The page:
Valley Breeze

The Valley Breeze Cumberland Lincoln 02-18-2021

The Valley Breeze Newspapers serving the Northern Rhode Island towns of Cumberland, Lincoln, Woonsocket, Smithfield, North Smithfield, Pawtucket, North Providence, Scituate, Foster, and Glocester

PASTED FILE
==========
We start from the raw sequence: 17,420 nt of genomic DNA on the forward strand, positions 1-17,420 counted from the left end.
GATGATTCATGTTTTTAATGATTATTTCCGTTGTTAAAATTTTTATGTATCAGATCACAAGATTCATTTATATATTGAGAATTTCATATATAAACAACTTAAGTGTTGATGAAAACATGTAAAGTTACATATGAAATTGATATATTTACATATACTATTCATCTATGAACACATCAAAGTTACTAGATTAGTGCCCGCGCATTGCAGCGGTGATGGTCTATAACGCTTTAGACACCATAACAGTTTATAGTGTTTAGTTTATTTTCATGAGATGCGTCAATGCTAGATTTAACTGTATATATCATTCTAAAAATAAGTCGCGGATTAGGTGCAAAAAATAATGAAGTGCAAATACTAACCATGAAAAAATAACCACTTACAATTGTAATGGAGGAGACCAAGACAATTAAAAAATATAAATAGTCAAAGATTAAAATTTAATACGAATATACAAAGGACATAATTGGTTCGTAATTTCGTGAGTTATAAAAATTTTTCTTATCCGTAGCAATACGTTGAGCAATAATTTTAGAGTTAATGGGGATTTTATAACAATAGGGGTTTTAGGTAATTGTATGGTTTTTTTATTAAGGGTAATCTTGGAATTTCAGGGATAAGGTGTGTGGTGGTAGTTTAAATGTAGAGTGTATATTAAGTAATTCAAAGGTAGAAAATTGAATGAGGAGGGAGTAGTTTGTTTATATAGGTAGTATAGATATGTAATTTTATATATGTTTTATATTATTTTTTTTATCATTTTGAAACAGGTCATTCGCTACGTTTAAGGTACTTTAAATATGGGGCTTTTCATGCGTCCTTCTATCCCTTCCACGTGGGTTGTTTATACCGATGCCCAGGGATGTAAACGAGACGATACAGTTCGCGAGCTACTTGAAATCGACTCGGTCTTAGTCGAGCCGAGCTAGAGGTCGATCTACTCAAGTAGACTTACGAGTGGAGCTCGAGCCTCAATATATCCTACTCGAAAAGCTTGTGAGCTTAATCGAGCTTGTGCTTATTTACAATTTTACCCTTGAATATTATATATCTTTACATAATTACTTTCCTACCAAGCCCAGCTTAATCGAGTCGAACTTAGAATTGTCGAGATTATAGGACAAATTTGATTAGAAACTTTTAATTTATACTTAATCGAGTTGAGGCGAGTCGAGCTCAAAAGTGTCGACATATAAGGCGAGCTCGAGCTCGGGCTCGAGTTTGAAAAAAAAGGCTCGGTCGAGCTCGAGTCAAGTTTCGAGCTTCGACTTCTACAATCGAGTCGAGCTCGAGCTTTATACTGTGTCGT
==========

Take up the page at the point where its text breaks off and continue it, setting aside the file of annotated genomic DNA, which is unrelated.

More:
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6 SENIOR LIVING GUIDE FEBRUARY 18-24, 2021 | THE VALLEY BREEZE According to Housing Works RI at Roger Williams University, findings from a study found that some 41 per- cent of households in Rhode Island with the head of the household age 55 and older involve someone living alone. Of those living alone, 51 percent have household incomes of less than $25,000 per year, and 76 percent have household incomes of less than $50,000. A total of 30 percent of residents in the state are age 55 or older, one of the highest percentages in the coun- try. Nationally and in Rhode Island, income disparity is growing among older households, and in this state, the cost of living keeps rising while incomes remain stagnant. For the 47 percent of RI households age 55 and older earning less than $50,000 a year, moving to a new community or downsizing within their own is not affordable, according to the findings. In addition to the urgent need to create more affordable housing for senior citizens, advocates say more programs are needed to help senior citizens, and they encourage seniors to take advantage of every resource available to them, including tax exemptions and discounts. The issue is greater for older Black and Latino populations, with far more of them being cost-burdened with their housing. Older white and Asian households in Rhode Island have 26 percent renters, while all other categories are above 50 percent and Latino residents are above 70 percent. While 25 percent of all older households are very low-income to extremely low-income, there are a much greater number of older white households with middle to high income than all other categories. In isolating older households of color, Latino households experience a much higher rate of being very low-income than all other aging households at 52 percent. "We have a lot of work to do," said Brenda Clement, director of Housing Works RI, an organization that envi- sions a state where all communities embrace a variety of housing choices, with affordability playing a key role. Rhode Island has the third oldest housing stock in the country, indicating higher expenses in maintenance and modifications. A total of 74 percent of housing was built before 1980, meaning it's not conforming with the Americans with Disabilities Act and often has issues with lead paint, while 62 percent was built before 1970, meaning there are issues with asbestos. A total of 28 percent of older households are renters, and 54 per- cent of renter households are housing cost-burdened. Of the 72 percent of older households with homeowners, 31 percent of those are cost-burdened. The median two-bedroom rent in Rhode Island for 2018 was $1,621 per month, and the maximum monthly SSI payment for that year was $790 for an individual or $1,204 for a couple. "These conditions make it more likely for aging renters to be housing insecure," states the report. As the number and share of older households grows to unprecedented levels, inequalities are becoming more visible, it finds. Many house- holds in the age 50-64 range have experienced great financial losses due to the great recession. Locally, the foreclosure crisis disproportionately impacted communities of color, exac- erbating the disparity. Aging households are living longer with fewer resources and growing housing insecurity, states the report. COVID-19 has further impacted seniors, often adding even greater cost burdens even as they also deal with the immense impacts of the pan- demic. "Rhode Island's stock of senior and disabled housing is insufficient to meet the needs of the current aging population and falls far short of meet- ing the need for future seniors," states the report. "More housing needs to be developed, in every community, that meets both affordability and accessi- bility needs of an aging population." There are resources available, according to the Rhode Island Office of Health Aging page www.ohcd. ri.gov/consumer and other sources. Here are some of them: • The United Way's 211 hotline is available around the clock for anyone who needs information on resources or referrals. • Foreclosure/homeownership retention help is available through The Housing Network, the Rhode Island Housing Help Center, Rhode Island Legal Services, community action programs, and the Consumer Financial Protection Bureau. • There are also resources there for tribal housing. • HomelocatorRI.net has free resources to help people find hous- ing (rental and homeownership) in Rhode Island which fits their needs and budget. • The HEAP program, avail- able at www.dhs.ri.gov/Programs/ HEAPProgramInfo.php, helps keep people warm in the colder months with help on heating costs. • Also on the resources page at oha.ri.gov, seniors can find informa- tion on single-family housing repair loans and grants, available to very low-income elderly homeowners to remove health and safety hazards. • Local senior centers and munici- pal tax assessor sites also often have more information on available pro- grams and tax breaks. Links to each city or town's resources for seniors, including senior housing, food assis- tance, transportation assistance, senior centers and advocacy services, are available at www.rielderinfo.com/i- am-a-senior . Seniors struggling with housing, but help available By ETHAN SHOREY Valley Breeze Editor ethan@valleybreeze.com CLEMENT Conspiracy theories fall apart with enough news literacy We're a long way from the days when conspiracy theories were relegated to the supermarket tabloid and scoffed at on the way past the conveyor belt. Conspiracies have gone mainstream, funneled to the people through constant digital streams. Enter the News Literacy Project, an organization dedicated to helping people become better news consumers through understanding of the pitfalls in the informa- tion landscape. Given the May 2019 FBI intelligence bulletin, made public in a news report last August, that "fringe conspiracy theories" are linked with forms of domestic terrorism, it's worth considering what type of person might fall under their sway. Almost anyone can, said the News Literacy Project, but people with greater news literacy skills are less likely to believe far-fetched theories. The FBI memo included examples of "fringe political conspiracy theories" that, for example, the United Nations is "being used by an evil global cabal to erode American sovereignty, strip away individual liberties, and bring foreign troops to American soil in order to replace democracy with global tyranny." According to a 2017 study, "News media literacy and conspiracy endorsement," it's not just "the proverbial nut job" who believes conspiracy theories; rational think- ers also fall into these cognitive traps. But the people who do not believe them are more likely to practice the same mental skills as are used in news literacy. In a study, nearly 400 participants were shown 10 conspiracy theories, half appeal- ing more to conservatives, half to liberals. The promising finding: Both liberals and conservatives with greater news literacy skills were not persuaded by the conspiracy theories aligned with their political beliefs. The researchers, Stephanie Craft of the University of Illinois, Seth Ashley of Boise State University and Adam Maksl of Indiana University Southeast, found that "individuals who give credence to conspira- cy theories know comparatively little about how the news media work." News literacy practices help quash the urge to buy into complicated pseudo-expla- nations, the study noted. Visit www.newslit.org for more on the educational resources available to become a better news consumer. 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